Some years ago a friend and I spent eight days driving around Italy on a delightful vacation. While I was eating my way through feasts of offal and exotic delicacies, my companion, never a very adventurous eater, ate the same dish every night for dinner... pasta... specifically pasta with basil and oregano. Yes, it's true, a lovely woman... but as I said, not a very adventurous eater.
Scarpettaa's signature dish of pasta with tomatoes and basil!
So when I learned that Manhattan's celebrity Chef Scott Conant was bringing his much-acclaimed Scarpetta Restaurant to Montage Beverly Hills (225 N. Canon Drive, BevHills (310) 860-7970), I knew that his signature dish was pasta with tomato and basil... and that I must have my friend from the Italian trip with me when I ventured in to the newly-renovated premises for my first meal there. I waited with bated breath as she dipped her fork into the neatly twirled cone of spaghetti... and then smiled approval of her signature dish. "This is the best version I have ever eaten; the spaghetti is just al dente enough, the tomato sauce made with Roma tomatoes is fresh and light, and the torn basil is bright with flavor. Love it!" Though, at a staggering $24, it should be superb.
My favorite pasta was Sorrento-style with sea urchin and Dungeness crab.
My favorite pasta of the evening was the Scialatielli ($27), Sorrento-style pasta with Dungeness crab and sea urchin. Anything with the latter (also called uni or oursin) is among my favorites, although it is an acquired taste. Another signature dish is the creamy polenta with fricassee of truffled mushrooms ($16), an absolute favorite of me and my tablemates. I remember that Frank Bruni of the New York Times wrote of it, "One of the best, most decadent things ever to happen to cornmeal." The folks at the next table were enjoying their duck and foie gras ravioli ($26), which they allowed me to sample, quite good. With truffle season upon us, any of the pasta dishes can be supplemented with black truffles ($45) and white Alba truffles ($90), a rather costly affectation.
Scarpetta interior, featuring new lighting and a more open feeling.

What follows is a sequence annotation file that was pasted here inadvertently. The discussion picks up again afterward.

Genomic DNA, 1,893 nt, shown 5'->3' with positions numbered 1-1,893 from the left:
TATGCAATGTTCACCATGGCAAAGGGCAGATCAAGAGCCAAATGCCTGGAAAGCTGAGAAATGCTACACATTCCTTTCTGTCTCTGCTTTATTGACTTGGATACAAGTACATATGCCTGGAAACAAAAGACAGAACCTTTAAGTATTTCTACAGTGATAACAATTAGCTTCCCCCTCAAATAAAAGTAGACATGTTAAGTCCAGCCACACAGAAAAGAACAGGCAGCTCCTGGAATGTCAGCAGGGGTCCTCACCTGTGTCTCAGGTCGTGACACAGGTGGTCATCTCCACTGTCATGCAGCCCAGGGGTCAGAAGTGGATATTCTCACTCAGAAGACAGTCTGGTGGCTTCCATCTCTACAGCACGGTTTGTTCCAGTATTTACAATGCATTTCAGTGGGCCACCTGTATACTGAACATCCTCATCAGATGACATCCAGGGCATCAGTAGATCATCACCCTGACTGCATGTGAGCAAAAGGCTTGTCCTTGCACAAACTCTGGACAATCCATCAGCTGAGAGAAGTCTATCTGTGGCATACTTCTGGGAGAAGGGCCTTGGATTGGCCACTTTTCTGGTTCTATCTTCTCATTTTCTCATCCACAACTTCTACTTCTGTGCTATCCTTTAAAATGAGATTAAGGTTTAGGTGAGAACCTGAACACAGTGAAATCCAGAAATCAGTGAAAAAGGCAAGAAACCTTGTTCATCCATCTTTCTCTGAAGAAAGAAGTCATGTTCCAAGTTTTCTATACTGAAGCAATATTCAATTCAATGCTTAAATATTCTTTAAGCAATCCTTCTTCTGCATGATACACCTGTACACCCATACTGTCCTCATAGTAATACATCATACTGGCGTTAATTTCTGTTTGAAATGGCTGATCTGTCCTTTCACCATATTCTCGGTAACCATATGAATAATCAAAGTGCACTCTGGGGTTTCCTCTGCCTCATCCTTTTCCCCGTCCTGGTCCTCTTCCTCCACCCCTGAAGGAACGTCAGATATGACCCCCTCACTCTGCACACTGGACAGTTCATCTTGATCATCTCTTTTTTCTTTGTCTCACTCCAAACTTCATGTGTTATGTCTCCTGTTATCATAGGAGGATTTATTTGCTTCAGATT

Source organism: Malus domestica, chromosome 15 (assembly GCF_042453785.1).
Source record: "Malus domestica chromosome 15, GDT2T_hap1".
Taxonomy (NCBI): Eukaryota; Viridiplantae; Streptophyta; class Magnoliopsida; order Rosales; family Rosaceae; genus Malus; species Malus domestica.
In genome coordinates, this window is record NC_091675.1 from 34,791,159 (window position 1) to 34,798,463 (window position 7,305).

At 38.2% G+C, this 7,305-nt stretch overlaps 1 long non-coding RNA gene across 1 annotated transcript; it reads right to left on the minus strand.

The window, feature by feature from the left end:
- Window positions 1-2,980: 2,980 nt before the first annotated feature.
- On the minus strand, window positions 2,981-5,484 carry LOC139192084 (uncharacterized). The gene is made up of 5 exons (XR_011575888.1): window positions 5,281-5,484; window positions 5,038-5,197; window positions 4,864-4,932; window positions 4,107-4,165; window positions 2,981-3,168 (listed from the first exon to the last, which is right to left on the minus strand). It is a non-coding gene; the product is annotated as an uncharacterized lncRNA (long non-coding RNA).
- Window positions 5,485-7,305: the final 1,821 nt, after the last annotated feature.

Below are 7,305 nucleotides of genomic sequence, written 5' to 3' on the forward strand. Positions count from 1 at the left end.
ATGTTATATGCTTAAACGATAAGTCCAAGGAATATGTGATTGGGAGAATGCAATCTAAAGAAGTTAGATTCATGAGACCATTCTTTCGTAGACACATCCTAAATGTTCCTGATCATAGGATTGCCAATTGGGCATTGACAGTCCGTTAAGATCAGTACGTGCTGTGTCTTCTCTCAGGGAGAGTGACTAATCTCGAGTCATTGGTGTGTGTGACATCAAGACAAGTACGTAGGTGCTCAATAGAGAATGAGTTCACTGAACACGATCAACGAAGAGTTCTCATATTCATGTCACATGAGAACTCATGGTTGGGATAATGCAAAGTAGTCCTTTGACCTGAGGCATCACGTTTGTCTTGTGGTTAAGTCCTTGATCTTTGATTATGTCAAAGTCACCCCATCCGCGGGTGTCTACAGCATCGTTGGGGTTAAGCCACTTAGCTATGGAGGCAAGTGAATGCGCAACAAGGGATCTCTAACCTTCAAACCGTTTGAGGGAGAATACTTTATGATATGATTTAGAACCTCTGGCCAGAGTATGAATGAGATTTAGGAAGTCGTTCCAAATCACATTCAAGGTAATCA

As we all know, Montage Beverly Hills has not been very fortunate with its food-and-beverage service. The main floor dining spot, Parq, never caught on with the local crowd. Their exclusive mezzanine-level fine dining room, Muse, earned a rave review from me, but it too never caught on with L.A.'s culinary mafia. Last year, both Wolfgang Puck and I suggested to their management that they do whatever it took to bring Joel Robuchon and his Paris-style dining to the city, since we knew he was interested in coming here. Montage CEO and founder Alan Fuerstman didn't pick up on that suggestion... but he did have something close in mind. Scott Conant had earned glowing three star reviews from the New York Times restaurant critic for his Tudor City spot, L'Impero, followed by the midtown hot spot, Alto. But in those cases, his uncompromising manner caused problems with partners so, in 2008 he opened a restaurant which would be 100% his own creation. Scarpetta means "little shoe" (although I also was told it is what you call the pieces of shaped bread with which you wipe your plate). If you are a fan of the Food Network (who isn't?), you recognize Scott from his two popular shows, 24 Hour Restaurant Battle and Chopped.
Our first dish was 'crudo' of yellowtail and tuna with vegetables.
In July 2008, the new critic of The New York Times as well as the food editor of New York gave him three stars for his refined, rustic Italian dishes. In November of that year, he opened a Scarpetta in Miami Beach at the posh Fontainebleau, receiving four stars from the Miami Herald. He then opened a third venue in Toronto, the fourth being here in L.A., with a new one coming next month to the Cosmopolitan of Las Vegas, one of several exciting eateries for that new hotel. Which means that the chef will be mighty busy and spreading himself thin for awhile. Hopefully, he has skilled, knowledgeable help to meet his many obligations.
Fried, stuffed olives were one of the amuse bouches we received. like crispy meatballs.
The somewhat dreary Parq dining room has been smartly redone. Designed by Studio Gaia (responsible for the stunning Tao in Las Vegas), they have opened it up so the bar area, main dining room and al fresco courtyard flow into one another. The hotel's press people keep telling me that the hotel's decor represents Old Hollywood. But I keep telling them, partly in jest, that old Hollywood is now just... old. (I know, I was part of it.) They kept the double-height windows framed by dramatic curtains, the unfinished dark wood floor, pulling the booths forward and adding custom wine cabinetry to emphasize the existing arches. The bar area can seat 44, the main room 80, and about 45 more in the courtyard area. I strongly suggest that you consider dining on the patio bright with flaming torches, so romantic, overlooking the garden. My favorite spot, however, is the chef's 12-seat table in the kitchen, which should be reserved in advance. (There are also five counter seats at the back of the kitchen overlooking the work area, which is where I will eat when dropping in alone.) They kept the two fabulous (and expensive) massive French Molteni stoves in the cooking area, although Scott showed me where engineers cut a hole into one cook-top surface for a pasta cooker. Sacrilegious, but it works for him.